On appeal from the Superior Court, Appellate Division, whose opinion is reported at 155 N.J. Super. 431 (1978).
For affirmance -- Chief Justice Hughes and Justices Mountain, Pashman, Clifford, Schreiber and Handler. For reversal -- None. The opinion of the court was delivered by Schreiber, J.
[79 NJ Page 331] The issues in this case concern the State's right to appeal from a judgment of dismissal, the propriety of granting a motion for judgment at the conclusion of the State's opening to the jury, and the application of the
Double Jeopardy Clause when a judgment of dismissal has been improvidently entered.
Defendant Clarence E. Lynch was indicted in Middlesex County as an accessory after the fact in violation of N.J.S.A. 2A:85-2. The indictment alleged that he, knowing that Carrie Speight had committed a high misdemeanor by distributing narcotics, provided her with transportation in the Borough of South River on December 19, 1974 for the purpose of preventing and hindering her apprehension. Defendant moved to dismiss the indictment on grounds of double jeopardy and fundamental fairness because he had been indicted, tried and acquitted in Burlington County of aiding and assisting Carrie Speight to escape apprehension in Bordentown on September 5, 1974. The motion was withdrawn when defense counsel learned that defendant had objected to a consolidation of the Middlesex and Burlington County indictments.
Before the trial started, the trial court advised defendant that Carrie Speight, who was confined to Clinton Correctional Institution for Women, was unavailable as a witness since she was scheduled for pre-surgery testing the next morning. Defendant stated that he could probably do without her testimony and desired to proceed. The assistant prosecutor remained silent during this colloquy and presumably was also willing to proceed in her absence.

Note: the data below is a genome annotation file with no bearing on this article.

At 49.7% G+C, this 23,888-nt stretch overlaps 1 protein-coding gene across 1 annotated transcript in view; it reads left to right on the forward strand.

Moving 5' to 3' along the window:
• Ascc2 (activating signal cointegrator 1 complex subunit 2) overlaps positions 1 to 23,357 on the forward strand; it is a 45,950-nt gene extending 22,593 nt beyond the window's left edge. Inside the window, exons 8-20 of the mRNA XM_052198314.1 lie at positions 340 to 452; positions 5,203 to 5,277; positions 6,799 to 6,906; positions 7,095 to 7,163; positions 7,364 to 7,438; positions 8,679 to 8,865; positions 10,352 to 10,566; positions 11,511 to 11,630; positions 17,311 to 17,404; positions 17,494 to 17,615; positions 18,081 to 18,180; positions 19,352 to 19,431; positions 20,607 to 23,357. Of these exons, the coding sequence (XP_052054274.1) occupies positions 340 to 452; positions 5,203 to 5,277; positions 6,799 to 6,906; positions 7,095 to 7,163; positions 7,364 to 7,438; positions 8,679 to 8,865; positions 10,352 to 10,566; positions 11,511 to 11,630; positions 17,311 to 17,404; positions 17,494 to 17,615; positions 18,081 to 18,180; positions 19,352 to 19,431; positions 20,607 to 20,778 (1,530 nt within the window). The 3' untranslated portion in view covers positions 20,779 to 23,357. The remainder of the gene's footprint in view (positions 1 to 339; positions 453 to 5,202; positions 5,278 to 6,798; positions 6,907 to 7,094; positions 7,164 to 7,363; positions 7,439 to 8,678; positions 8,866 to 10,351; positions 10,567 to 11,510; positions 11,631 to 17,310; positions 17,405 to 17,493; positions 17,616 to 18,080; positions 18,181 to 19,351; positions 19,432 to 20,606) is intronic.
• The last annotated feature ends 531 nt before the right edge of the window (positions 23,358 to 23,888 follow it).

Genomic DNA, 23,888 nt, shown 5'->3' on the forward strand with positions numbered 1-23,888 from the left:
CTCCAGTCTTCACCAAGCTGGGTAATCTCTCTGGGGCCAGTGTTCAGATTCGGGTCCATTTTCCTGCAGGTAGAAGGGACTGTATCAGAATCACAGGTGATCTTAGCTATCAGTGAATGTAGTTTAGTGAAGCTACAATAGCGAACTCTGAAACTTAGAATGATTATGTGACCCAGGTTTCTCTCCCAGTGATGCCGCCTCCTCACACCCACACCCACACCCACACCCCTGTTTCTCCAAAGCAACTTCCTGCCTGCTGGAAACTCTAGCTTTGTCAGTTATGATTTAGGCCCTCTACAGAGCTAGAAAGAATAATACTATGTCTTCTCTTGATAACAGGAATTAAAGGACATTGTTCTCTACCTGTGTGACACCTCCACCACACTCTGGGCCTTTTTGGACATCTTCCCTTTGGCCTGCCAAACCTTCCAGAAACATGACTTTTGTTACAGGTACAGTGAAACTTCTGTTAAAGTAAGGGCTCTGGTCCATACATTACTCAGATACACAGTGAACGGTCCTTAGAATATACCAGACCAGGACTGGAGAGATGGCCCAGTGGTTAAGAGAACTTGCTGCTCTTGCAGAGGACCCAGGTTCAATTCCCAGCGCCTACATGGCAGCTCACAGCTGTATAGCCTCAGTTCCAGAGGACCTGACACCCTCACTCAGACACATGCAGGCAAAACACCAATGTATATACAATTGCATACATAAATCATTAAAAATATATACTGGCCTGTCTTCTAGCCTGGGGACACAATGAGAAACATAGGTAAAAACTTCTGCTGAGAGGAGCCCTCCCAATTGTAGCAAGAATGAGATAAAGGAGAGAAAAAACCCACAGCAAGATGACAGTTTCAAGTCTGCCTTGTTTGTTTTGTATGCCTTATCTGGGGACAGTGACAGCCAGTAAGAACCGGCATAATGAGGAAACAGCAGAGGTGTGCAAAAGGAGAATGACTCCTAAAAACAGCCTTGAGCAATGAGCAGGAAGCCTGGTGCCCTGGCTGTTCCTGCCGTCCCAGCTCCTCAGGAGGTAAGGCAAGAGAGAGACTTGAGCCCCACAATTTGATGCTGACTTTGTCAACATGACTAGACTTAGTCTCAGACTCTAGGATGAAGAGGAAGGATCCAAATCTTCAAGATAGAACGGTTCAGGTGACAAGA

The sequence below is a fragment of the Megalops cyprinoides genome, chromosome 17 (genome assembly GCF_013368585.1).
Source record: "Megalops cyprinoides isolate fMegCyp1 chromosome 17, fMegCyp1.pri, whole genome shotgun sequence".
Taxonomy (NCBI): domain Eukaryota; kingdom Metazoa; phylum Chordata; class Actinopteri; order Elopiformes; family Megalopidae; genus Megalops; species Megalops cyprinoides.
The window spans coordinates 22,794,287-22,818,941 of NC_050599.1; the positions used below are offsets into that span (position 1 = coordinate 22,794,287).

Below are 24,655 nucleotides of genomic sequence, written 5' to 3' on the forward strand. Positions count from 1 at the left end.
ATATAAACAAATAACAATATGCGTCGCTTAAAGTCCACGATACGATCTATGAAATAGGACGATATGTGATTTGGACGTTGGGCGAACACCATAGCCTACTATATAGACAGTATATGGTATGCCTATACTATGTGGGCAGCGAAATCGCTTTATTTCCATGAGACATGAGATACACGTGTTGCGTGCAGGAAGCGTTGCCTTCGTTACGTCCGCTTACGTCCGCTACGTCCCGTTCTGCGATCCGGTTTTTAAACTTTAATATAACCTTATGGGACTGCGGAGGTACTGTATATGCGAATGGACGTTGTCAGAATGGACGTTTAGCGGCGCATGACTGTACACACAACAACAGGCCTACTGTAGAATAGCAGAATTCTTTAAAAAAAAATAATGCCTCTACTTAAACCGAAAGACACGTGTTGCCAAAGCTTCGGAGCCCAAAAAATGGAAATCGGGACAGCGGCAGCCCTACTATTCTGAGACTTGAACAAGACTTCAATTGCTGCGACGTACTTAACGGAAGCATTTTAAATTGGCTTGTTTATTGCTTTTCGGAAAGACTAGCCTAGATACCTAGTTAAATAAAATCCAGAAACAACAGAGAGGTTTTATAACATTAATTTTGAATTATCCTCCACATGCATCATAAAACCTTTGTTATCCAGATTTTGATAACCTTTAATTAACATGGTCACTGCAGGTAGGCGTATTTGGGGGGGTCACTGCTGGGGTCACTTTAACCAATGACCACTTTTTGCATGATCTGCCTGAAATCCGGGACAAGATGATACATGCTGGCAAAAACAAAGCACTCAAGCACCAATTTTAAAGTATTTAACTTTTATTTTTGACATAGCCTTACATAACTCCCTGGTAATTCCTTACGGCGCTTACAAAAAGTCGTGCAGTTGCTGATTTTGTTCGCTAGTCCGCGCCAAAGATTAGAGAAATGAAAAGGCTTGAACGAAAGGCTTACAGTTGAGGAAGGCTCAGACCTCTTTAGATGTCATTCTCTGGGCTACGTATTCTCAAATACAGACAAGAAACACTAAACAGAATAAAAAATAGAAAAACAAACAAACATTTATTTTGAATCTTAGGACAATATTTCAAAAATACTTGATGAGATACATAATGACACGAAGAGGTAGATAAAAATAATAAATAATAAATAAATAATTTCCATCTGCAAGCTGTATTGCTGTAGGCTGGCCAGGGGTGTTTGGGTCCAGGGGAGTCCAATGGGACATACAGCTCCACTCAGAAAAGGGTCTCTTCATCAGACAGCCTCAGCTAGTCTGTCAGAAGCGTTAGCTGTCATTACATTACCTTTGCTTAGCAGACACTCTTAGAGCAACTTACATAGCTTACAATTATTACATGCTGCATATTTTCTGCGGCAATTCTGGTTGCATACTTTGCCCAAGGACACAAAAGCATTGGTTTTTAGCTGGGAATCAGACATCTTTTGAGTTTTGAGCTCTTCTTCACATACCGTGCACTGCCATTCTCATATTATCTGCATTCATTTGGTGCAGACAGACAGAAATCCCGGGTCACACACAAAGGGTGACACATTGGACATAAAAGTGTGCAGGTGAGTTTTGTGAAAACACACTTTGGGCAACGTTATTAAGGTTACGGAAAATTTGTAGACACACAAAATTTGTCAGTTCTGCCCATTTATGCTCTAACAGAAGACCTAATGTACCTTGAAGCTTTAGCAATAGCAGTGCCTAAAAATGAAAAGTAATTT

The jury having been sworn, the prosecutor made his opening statement. He charged that defendant had been told by police officers that there was an outstanding warrant for the arrest of Carrie Speight for having committed a high misdemeanor, that defendant aided and assisted her by providing her with transportation to avoid arrest, and that the South River Police apprehended Speight and defendant in an automobile. In defense counsel's opening he conceded that Speight and defendant were in a car together in South River when apprehended, but contended that they had not been driving away to avoid arrest.
Before recessing until the State's first witness would be available, the trial court sua sponte questioned whether there was a problem at the heart of the case concerning proof of defendant's awareness of the outstanding warrant. Thereupon defense counsel moved to dismiss the action because the prosecutor had failed to make out a prima facie case in his opening.